However, this is not to say that religious beliefs should be exempt from scrutiny and criticism. We should invite criticism but we should similarly maintain a boundary that ought not to be transgressed if we hope to have a cordial dialogue. I also believe that atheists, like everyone else, have the right to gather, be in community, and represent their beliefs. No-one should dispute that, or attempt to remove that freedom and right. Despite these inconveniences, this is not to say that atheists are by their very nature hateful human beings. Certainly not.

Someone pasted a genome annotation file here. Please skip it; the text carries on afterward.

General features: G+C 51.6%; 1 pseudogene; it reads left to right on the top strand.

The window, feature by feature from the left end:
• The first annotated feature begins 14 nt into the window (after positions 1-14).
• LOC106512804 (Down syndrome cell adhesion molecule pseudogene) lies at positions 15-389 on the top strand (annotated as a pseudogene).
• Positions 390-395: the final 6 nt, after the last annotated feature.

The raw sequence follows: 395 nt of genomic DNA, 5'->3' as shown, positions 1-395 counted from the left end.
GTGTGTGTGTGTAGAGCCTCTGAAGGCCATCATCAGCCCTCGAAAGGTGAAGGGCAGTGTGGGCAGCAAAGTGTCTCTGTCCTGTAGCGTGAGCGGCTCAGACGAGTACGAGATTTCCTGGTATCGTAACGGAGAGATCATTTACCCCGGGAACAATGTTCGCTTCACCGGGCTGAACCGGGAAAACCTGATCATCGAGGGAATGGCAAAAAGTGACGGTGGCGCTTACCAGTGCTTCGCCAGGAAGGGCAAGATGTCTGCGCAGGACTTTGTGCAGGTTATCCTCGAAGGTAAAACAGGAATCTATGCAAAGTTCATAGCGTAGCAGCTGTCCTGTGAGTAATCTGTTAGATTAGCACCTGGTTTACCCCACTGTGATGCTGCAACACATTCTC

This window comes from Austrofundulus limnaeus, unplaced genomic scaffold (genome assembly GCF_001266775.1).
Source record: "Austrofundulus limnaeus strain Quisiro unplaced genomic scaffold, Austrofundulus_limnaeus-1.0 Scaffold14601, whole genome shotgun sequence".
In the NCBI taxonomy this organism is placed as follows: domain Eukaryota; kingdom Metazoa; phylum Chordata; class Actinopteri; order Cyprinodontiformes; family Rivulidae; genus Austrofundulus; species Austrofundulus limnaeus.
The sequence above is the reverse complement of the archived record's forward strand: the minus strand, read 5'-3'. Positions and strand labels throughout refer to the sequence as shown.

However, should the brave Christian engage atheists on their home turf then he shouldn’t be shocked at the vitriolic and hateful response he will likely receive. And in many cases this renders the discussion pointless, and little more than mudslinging. However, to the contrary, there have been cases in which this approach has succeeded in leading atheists to theism. In one popular example, Richard Morgan, an atheist and fan of Richard Dawkins, witnessed how atheists on Dawkins’ personal site repeatedly insulted and berated a Christian visitor who only ever remained polite and humble in his responses. Morgan was repulsed at how some of the online atheists actually wished for this Christian to die. That led Morgan to Christianity, “I’m not condemning all atheists. I’m talking about anonymous atheists on internet discussion boards and the messages they express which are extremely negative, puerile, [and] full of hate…” (1). Other atheists have similar stories to share in how hate has led them to reject atheism and embrace other worldviews (Judith Babarsky and Peter Byrom for example).